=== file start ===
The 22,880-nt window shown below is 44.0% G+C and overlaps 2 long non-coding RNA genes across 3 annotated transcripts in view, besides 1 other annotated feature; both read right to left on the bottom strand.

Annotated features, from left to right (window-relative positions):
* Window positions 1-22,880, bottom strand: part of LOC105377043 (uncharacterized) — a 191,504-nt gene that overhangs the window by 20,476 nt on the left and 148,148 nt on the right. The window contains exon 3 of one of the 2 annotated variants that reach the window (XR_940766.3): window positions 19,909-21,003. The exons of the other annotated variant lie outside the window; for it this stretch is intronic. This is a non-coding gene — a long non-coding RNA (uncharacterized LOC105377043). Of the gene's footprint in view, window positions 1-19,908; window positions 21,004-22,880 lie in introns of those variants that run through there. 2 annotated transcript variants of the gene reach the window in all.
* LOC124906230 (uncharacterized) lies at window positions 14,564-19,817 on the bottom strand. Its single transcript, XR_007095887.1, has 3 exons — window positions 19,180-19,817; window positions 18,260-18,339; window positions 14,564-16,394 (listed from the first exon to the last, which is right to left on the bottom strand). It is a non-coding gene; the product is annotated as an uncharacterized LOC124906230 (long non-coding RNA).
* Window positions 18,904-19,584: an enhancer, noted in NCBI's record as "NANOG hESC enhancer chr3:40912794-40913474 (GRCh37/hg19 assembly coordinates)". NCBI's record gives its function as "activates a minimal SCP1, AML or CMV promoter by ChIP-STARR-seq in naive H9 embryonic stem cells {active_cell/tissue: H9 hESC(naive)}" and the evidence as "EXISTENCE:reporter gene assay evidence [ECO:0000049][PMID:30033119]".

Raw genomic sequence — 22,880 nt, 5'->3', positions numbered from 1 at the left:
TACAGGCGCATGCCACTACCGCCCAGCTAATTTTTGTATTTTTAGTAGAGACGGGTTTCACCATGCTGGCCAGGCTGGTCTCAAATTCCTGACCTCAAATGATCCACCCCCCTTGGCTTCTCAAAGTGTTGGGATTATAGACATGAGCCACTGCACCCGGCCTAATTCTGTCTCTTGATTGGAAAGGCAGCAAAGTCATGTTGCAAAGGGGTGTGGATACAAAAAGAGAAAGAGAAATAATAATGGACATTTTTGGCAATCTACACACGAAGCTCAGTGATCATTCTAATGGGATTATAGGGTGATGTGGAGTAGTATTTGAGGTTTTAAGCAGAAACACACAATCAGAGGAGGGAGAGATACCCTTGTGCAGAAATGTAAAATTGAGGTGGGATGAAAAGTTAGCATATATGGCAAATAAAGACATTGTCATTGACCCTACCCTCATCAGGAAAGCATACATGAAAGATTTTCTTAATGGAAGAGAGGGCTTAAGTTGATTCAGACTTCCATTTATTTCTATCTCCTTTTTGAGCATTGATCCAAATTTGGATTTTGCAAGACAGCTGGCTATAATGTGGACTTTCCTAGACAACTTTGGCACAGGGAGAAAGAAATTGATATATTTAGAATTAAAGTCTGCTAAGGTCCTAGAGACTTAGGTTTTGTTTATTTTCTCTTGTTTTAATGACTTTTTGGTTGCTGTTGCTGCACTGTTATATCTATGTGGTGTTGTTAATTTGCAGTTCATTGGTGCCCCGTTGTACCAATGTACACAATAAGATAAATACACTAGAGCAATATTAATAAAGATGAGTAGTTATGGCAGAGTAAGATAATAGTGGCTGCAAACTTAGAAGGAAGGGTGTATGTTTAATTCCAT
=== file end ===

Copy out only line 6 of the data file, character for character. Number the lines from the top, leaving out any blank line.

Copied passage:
Raw genomic sequence — 22,880 nt, 5'->3', positions numbered from 1 at the left: